Ready to choose your little one’s name? At Tips de Madre we know that you are about to make a difficult but also very beautiful decision. Choosing the ideal name for your baby is not easy. That’s why we want to support you, and below we present a list of Aztec names, which belong to the Nahuatl language for your child. We hope you find it very helpful. Let’s go there.
Origin of Nahuatl names for babies
The first thing we will do is learn a little about the role of names in Aztec culture. Definitely the name was not only a system of organization or distinction between people. It was very important because it was believed to talk a lot about the future and the characteristics with which the person was born. There is still much to explore on this issue.
Being so crucial, a single name was not enough, in reality throughout life they were given a new one. The first name they acquired was the “calendrical name“, called tonaltoca. This was acquired once the baby was carried in the presence of the fortune teller, approximately seven days after birth. The parents shared the day and time of birth, information that the fortune teller occupied to provide references about the fate of the child, giving a sign, that is, what would be the future of the child, if he would be hardworking, powerful, important, etc. Although the combination of the name of the day of his birth and the sign was theoretically his first name, they did not usually know him by it. In the same way the fortune teller provided the ideal date for the “lavatorio”, an event very similar to the baptism.
In the “lavatorio” the child was given as such the name by which he would be known. His name in the world “tlalticpactoca”. Days after going with the fortune teller, they were now meeting with the midwife, who was carrying out the event. When it came to men, the woman said the name that the father of the child had chosen, but she did it with a thick tone of voice, simulating a manly voice.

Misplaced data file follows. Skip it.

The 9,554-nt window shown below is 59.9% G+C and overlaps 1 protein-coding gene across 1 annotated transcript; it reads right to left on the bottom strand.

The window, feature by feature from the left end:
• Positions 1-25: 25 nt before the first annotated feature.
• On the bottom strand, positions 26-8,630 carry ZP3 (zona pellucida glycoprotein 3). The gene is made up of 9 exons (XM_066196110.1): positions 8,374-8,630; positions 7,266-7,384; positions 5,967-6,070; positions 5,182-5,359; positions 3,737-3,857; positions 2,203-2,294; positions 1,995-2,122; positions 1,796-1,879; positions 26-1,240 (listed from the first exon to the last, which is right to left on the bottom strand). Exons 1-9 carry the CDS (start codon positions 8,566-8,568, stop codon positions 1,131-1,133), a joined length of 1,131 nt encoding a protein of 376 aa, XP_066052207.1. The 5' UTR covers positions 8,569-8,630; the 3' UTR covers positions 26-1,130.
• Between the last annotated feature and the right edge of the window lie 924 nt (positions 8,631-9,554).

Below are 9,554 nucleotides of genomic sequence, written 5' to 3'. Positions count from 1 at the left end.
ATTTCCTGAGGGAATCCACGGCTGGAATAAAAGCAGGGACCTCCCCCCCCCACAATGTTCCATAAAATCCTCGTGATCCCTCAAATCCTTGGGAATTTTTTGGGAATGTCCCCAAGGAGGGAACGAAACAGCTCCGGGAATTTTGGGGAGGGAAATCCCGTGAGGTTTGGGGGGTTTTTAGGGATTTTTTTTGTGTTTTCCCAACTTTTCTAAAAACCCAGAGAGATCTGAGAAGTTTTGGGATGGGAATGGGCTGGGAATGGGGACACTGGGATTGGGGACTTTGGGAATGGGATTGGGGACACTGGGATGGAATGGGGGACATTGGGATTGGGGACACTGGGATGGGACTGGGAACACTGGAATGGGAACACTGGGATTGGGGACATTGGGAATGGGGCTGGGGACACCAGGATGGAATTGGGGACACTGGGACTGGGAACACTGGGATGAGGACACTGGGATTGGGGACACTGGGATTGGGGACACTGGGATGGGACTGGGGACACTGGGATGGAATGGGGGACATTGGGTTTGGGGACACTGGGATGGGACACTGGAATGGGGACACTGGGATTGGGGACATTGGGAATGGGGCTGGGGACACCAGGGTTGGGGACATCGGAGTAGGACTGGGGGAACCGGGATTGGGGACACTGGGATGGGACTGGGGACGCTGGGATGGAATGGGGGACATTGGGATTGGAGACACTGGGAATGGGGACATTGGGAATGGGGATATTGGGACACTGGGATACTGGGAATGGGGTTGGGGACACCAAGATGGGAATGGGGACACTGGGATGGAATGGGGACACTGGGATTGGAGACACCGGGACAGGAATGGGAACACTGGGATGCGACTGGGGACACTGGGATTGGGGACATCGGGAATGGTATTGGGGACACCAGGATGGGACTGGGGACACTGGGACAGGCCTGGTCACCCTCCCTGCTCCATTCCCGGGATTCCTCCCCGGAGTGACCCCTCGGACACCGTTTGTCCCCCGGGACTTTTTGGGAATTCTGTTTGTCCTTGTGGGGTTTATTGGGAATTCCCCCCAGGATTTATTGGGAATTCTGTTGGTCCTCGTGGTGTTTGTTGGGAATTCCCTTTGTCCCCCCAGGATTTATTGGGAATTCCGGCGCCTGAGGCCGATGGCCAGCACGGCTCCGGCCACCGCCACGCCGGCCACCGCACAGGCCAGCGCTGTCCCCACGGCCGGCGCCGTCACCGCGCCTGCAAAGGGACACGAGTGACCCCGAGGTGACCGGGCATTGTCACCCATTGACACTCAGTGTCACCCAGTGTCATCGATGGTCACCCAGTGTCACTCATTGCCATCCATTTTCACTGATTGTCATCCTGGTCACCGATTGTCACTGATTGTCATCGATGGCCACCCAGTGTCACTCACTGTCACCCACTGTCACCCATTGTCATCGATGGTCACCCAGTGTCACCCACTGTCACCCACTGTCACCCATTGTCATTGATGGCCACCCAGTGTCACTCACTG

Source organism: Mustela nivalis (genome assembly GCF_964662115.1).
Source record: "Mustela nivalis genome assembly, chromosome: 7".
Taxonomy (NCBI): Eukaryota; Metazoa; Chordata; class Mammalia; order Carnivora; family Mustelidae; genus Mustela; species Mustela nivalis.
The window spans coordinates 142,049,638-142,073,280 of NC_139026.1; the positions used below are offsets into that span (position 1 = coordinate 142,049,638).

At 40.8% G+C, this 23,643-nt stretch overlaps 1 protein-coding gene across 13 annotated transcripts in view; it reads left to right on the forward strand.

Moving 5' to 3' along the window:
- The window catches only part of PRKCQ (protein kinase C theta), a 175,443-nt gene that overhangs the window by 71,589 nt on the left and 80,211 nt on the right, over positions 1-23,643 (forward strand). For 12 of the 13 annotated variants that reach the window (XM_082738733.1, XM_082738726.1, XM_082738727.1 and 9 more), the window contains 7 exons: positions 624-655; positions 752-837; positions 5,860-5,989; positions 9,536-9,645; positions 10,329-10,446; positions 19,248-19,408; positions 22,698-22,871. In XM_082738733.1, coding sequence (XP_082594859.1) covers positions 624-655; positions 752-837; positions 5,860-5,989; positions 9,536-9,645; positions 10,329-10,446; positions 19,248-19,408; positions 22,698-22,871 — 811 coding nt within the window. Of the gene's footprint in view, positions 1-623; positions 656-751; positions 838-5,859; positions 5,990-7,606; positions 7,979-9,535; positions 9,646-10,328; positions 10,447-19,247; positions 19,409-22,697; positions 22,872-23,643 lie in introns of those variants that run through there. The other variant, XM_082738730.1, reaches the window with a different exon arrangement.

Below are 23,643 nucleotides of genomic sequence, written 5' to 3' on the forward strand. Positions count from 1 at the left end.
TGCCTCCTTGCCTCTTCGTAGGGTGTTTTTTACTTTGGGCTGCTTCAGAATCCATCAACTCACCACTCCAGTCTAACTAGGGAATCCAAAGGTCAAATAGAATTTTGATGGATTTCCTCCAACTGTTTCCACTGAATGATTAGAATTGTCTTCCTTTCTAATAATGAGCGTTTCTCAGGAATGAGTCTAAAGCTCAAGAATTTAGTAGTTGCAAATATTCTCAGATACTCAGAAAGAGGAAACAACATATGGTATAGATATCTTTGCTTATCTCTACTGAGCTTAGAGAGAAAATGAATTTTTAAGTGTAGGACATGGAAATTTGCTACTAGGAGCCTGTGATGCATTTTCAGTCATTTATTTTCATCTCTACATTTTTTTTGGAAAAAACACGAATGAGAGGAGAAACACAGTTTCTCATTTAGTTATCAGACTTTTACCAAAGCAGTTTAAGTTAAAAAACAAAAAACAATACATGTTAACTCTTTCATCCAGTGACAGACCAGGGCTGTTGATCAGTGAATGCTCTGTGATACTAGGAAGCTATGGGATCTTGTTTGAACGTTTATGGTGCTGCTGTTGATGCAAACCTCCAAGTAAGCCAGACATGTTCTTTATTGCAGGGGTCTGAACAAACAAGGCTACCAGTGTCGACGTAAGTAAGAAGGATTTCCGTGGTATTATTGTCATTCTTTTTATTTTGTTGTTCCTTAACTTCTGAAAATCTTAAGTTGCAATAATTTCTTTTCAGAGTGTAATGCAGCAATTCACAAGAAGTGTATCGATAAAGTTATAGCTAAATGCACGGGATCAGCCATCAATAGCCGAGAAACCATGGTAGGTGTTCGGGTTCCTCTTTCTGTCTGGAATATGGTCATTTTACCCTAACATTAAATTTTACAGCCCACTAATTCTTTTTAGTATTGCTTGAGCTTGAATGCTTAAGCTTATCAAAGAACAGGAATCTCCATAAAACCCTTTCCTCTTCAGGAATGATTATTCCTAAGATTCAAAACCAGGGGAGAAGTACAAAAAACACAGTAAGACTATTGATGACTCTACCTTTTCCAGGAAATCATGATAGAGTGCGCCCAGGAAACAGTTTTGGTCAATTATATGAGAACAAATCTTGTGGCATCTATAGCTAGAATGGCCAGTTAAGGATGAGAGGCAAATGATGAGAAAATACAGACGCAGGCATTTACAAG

On many occasions if it was an important or renowned family in the community, you had the right to give your child the name of something that had happened or some important event, for example, if a shooting star appeared, they would call it citlalpopoca, which refers to a smoking star, or if an earthquake arose, some hill was washed, etc. they could resume it. It was also common to use ancestor names.
It is believed that months later the boy was presented to a religious temple. In this way there it was given a nickname that was added to the previous one. This was related to the deities. In years to come, dependent on different events in the child’s life, such as the choice of a trade, they were given more names as a way to pay tribute to these activities. Once we’ve known a little about the history that Aztec names represent, it’s time to get to know some of them, along with their meaning.
Aztec names in Nahuatl for children:
- Ehecatl: A name that in addition to sounding extremely beautiful means “God of the wind”. Ideal for a baby who will be free, full of movement, adventurous and strong. In addition to that it will be named after a very important deity for the Aztecs.